BLACKSBURG — A new facility on Virginia Tech’s campus is taking aim at the N95 mask shortage that hampered medical efforts earlier in the coronavirus pandemic.
On Friday, U.S. Congressman Morgan Griffith, R-Salem, and emergency services officials formally unveiled an N95 mask decontamination station set up in a repurposed Marching Virginians Center by Battelle, the Ohio-based science and technology development nonprofit. The station will let masks be cleaned and returned to care providers for reuse up to 20 times, according to a news release from Gov. Ralph Northam’s office.
Griffith noted that Southwest Virginia and West Virginia — the primary areas to be served by the new facility — have experienced relatively few COVID-19 deaths. Patients have not packed hospitals like in some parts of the United States. But with the new facility, Griffith added, “should we have a surge, we’ll be in a much better position to not overwhelm our health care system.”
Behind a tarp-covered chain link fence, the previously open-air band shelter was wrapped in plastic walls to house four decontamination units that looked like cargo shipping containers. Visible through a narrow window on each unit’s door were rows of shelves.
Starting Monday, the shelves are to be covered with masks, then the units sealed and filled with sterilizing hydrogen peroxide mist, said Christian Williams, Battelle’s site lead for the project.
The facility can decontaminate 80,000 N95 masks per day, the statement from Northam’s office said. It is one of three Battelle decontamination operations being set up in Virginia, and among 60 that Battelle is supplying to the Federal Emergency Management Agency to locate around the country.
There is no cost to Virginia for the first six months of decontamination service, Northam’s statement said.
Decontamination is being provided free to medical care providers and is supported by federal funding, Battelle Senior Account Supervisor Rose Rankin wrote in an email.
Battelle does not identify who has signed up for the service but a total of 58 hospitals are under contract in Virginia, Rankin wrote.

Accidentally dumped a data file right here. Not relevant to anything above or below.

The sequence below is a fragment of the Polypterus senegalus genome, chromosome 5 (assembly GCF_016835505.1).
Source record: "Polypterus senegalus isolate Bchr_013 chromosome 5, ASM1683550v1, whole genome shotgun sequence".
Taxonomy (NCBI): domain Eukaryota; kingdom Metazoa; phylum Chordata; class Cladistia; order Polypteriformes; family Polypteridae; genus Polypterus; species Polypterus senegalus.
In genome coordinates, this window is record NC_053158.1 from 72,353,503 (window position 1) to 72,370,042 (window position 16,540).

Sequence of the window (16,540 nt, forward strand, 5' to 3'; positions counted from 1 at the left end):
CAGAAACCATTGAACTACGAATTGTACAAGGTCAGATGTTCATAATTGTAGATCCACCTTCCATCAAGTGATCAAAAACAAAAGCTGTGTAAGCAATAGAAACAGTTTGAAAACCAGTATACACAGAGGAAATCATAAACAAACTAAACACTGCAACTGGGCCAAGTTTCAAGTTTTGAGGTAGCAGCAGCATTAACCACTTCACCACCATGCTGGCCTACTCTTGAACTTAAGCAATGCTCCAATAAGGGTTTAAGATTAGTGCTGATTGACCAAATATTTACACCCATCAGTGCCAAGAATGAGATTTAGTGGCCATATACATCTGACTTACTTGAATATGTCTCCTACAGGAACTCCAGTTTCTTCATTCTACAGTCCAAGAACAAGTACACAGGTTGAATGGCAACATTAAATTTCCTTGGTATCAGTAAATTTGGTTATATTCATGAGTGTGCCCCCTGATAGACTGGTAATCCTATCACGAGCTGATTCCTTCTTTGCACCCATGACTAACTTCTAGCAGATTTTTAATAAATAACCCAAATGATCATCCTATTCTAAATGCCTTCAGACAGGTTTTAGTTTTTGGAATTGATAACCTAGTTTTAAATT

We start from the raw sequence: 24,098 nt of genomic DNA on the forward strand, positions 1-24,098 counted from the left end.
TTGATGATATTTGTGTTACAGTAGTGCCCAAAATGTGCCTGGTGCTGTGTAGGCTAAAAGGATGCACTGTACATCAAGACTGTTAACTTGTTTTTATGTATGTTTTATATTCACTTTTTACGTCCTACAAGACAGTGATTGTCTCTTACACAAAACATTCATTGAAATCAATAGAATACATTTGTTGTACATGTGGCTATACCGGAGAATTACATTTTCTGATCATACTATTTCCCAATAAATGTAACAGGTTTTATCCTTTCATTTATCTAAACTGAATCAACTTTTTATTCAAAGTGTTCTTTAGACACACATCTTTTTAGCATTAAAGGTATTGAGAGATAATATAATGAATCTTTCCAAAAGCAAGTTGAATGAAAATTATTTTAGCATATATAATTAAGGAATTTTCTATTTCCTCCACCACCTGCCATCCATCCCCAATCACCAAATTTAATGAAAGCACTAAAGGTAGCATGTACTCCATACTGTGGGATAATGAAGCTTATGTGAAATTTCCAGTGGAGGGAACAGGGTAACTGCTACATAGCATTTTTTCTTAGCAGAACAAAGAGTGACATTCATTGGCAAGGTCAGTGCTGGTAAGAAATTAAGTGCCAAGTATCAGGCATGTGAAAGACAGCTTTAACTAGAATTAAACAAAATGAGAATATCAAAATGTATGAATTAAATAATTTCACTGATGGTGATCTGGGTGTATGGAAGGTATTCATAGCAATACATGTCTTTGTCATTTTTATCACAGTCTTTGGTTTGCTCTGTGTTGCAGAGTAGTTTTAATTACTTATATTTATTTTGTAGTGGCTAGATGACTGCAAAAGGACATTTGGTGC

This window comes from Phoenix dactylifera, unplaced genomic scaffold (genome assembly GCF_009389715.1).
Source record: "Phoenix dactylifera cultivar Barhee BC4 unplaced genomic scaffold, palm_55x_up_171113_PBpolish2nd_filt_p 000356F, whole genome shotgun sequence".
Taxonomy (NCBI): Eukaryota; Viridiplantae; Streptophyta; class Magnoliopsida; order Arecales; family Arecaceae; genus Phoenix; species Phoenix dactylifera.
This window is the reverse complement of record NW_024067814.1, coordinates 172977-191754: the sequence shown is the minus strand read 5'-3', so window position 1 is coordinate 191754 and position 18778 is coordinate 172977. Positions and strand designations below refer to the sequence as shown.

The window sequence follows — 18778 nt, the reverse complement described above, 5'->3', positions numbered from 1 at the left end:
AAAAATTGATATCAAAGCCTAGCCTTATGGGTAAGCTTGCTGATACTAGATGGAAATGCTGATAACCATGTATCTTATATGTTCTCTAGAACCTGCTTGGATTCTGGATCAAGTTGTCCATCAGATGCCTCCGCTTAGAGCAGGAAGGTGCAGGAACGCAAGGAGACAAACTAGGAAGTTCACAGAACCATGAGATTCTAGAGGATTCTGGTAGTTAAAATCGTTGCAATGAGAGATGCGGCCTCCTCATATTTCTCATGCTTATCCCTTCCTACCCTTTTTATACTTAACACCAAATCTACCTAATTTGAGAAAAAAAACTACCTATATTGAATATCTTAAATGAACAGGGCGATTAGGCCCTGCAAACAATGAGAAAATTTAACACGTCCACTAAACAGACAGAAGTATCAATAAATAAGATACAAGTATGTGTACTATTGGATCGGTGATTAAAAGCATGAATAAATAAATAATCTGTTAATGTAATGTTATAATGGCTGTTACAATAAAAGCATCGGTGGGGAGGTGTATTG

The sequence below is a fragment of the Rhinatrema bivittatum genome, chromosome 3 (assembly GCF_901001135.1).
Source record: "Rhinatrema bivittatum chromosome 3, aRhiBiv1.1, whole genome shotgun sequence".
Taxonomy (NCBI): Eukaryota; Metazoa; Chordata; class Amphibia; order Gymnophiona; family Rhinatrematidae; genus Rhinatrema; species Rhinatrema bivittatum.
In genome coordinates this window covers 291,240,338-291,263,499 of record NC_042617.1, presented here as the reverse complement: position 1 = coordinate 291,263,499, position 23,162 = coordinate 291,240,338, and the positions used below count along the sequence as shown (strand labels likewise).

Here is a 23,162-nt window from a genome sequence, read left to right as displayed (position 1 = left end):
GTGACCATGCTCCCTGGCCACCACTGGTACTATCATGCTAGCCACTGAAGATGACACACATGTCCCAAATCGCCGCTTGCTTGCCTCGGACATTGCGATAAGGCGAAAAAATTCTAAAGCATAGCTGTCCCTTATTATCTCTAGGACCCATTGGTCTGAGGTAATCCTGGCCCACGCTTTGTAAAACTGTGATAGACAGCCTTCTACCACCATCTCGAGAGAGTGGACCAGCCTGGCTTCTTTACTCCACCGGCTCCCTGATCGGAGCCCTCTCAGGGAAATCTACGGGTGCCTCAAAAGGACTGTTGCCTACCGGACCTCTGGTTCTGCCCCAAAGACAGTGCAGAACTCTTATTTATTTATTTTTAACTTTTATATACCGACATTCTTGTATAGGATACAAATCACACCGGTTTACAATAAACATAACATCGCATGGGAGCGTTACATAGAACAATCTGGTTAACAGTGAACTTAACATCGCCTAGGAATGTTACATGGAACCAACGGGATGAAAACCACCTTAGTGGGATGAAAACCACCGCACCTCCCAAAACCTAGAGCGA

Carilion Clinic plans to work with Battelle, spokeswoman Hannah Curtis wrote in an email. “We have been doing in-house … decontamination using UV light and vaporized hydrogen peroxide, and this resource will allow us to build on those efforts. We appreciate the support of both the state and federal governments for bringing this resource to our region,” she wrote.
A LewisGale spokeswoman could not be immediately contacted Friday about whether her hospital system plans to send used masks to Blacksburg.
Williams said Friday that the decontamination facility heats a solution of 35% hydrogen peroxide to produce a mist that destroys viruses and bacteria. In the sterilization units, the mist condenses on the masks, with a 4 ½-hour contact time. It takes another two hours for the hydrogen peroxide to dissipate, Williams said.
The sterilization units’ vents pass through filters and there should be no environmental impact from the facility, Williams said.
The setup mirrors standard procedures for sterilizing laboratory equipment, but hydrogen peroxide mist has not been much used for cleaning N95 masks, Williams said.
The masks are designed to be used, then discarded for safety.
In 2016, Battelle did a study for the U.S. Food and Drug Administration that showed N95 masks would stand up to the hydrogen peroxide decontamination, Williams said. That study got a new look this year, as COVID-19 spread and many hospitals and first-responders ran out of protective masks, he said.
Battelle now is looking at whether the method can reliably sterilize other forms of personal protective equipment besides masks, Williams said.
The Blacksburg site is to be jointly operated by the Virginia Department of Emergency Management and the West Virginia Department of Homeland Security and Emergency Management, Northam’s statement said. The other two Virginia sites are in Chesterfield County and Newport News.